What could be more zeitgeisty than the popular Jane Austen and zombie mashup written by Seth Grahame-Smith? A graphic novelization of Grahame-Smith's creation, of course. Lee and Richards collaborate on a lively adaptation, which should appeal to edgier fans of 19th-century novels. The plot and language cleave closely to the basic outlines of Austen's beloved tale, with the major exception that the English countryside is overrun by zombies, and the Bennett sisters are trained warriors. Elizabeth still disdains then pines for Mr. Darcy; Mr. Bennett is still as sage as his wife is daft; and Mr. Wickham is still a charming but duplicitous con man. Lovers of the novel will delight at the clever ways in which the zombie interludes tweak the well-known elements of the tale, although the story will make little sense to those not familiar with Austen. Artist Richards unfortunately makes all the Bennett sisters look like Barbies, with Elizabeth's lips looking as if they were pumped full of silicone; there are also some unnecessary flashes of Elizabeth's garters and thigh-high stockings. But the action sequences are dynamic, the English manors are lovely, and the zombies appropriately gory. (May) Copyright 2010 Reed Business Information.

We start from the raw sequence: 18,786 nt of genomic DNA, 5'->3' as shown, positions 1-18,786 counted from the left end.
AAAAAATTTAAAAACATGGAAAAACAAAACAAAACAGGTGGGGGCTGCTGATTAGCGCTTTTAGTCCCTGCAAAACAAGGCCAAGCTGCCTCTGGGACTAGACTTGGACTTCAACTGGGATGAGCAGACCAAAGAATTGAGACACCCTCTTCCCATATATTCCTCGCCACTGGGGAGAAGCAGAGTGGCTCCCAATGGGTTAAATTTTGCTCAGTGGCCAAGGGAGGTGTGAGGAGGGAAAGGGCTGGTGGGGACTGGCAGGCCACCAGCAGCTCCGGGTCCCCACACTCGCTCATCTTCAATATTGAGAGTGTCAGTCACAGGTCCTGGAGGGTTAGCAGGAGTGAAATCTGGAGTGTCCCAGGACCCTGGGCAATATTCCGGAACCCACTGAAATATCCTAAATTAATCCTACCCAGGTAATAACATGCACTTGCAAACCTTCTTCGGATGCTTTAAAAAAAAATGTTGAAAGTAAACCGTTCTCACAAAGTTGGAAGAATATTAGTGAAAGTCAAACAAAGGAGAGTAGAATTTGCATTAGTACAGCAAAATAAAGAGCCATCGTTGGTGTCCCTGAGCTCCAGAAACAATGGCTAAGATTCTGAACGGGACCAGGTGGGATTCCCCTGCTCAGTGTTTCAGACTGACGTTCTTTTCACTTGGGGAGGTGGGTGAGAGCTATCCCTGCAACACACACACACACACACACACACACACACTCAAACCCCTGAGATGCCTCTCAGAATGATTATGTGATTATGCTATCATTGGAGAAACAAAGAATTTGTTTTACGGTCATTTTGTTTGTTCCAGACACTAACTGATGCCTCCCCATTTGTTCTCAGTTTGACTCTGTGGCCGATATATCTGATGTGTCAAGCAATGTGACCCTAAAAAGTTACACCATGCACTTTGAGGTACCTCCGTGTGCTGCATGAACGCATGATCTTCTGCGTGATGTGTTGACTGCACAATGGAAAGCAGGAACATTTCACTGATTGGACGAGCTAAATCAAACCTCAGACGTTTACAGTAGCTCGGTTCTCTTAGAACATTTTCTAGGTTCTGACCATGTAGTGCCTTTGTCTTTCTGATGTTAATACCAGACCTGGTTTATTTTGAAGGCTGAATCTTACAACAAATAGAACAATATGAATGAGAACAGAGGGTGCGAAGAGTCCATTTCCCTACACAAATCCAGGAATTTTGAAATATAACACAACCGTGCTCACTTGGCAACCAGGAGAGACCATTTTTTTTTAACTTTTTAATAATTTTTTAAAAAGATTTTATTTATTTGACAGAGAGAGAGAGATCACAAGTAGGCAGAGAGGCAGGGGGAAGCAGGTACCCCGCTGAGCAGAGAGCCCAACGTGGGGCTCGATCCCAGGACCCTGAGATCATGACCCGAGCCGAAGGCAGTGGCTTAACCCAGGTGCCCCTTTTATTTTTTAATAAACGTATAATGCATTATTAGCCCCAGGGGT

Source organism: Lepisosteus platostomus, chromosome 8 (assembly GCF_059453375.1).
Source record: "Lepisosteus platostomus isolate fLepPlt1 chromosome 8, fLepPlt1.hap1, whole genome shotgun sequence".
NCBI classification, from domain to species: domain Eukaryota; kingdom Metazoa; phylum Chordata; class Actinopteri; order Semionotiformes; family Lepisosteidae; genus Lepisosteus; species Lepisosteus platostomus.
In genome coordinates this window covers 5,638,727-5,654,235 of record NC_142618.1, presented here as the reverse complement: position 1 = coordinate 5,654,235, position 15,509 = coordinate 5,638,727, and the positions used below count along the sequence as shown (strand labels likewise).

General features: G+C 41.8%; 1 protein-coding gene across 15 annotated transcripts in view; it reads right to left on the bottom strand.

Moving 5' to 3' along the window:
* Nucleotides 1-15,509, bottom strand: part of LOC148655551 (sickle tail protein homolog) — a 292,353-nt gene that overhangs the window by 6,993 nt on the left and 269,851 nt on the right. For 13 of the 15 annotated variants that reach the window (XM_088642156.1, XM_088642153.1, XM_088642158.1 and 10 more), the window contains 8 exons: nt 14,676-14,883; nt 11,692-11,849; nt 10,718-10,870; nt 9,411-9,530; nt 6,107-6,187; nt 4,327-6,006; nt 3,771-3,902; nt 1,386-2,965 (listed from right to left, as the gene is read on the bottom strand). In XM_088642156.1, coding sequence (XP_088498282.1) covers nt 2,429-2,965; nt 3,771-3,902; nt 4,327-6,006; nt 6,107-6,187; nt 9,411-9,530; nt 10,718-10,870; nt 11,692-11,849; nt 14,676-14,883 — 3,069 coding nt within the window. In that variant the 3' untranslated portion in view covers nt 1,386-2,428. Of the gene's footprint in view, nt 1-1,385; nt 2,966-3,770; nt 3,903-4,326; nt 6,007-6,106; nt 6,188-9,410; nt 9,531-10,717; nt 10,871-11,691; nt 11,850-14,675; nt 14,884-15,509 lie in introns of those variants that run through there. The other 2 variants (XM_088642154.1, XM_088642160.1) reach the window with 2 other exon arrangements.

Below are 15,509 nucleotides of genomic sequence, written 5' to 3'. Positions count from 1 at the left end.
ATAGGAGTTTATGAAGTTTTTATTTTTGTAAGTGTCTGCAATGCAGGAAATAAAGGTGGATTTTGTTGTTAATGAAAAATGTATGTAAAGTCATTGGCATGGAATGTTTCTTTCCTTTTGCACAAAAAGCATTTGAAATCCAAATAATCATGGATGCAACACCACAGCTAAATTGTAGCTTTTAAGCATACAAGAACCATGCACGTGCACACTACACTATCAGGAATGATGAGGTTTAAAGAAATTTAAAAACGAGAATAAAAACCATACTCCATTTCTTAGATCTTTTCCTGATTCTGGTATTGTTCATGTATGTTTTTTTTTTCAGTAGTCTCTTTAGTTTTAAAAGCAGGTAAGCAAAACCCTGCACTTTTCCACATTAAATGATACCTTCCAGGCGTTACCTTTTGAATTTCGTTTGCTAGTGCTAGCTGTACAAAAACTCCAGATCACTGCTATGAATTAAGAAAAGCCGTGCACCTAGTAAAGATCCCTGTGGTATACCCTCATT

It is an increasingly popular supposition that a story acclaimed through best-sellerdom should do well as a graphic novel, especially one as action-rich as Grahame-Smith's Regency mashup. With zombies invading Austen's plot, numerous elements take on new relevance. Kitty and Lydia's beloved militia regiment has quartered in the Bennets' neighborhood to dispel attacks from the "unmentionables." Elizabeth must fight her way through the undead to visit the ailing Jane at Netherfield and so has serious justification for a muddy frock. And with many of the characters skilled at martial arts, their exchanges go way beyond verbal sparring. Indeed, the most satisfying sequences come when Lizzy responds to Darcy's original proposal with a well-aimed kick to his gut and later dispatches Lady Catherine's ninja guard before disarming the Lady herself, disdaining to kill her honorably. -VERDICT Buffy veteran Richards does lovely, period-detailed line work, and his panel designs and action sequences work well. But the black-and-white drawings have an unfinished feel, and-like Marvel's Pride and Prejudice-many women characters look too much alike. No matter, however, since the bewitching Elizabeth and swoonworthy Darcy carry the narrative. For zombie fans, older teens and up.-M.C. Copyright 2010 Reed Business Information.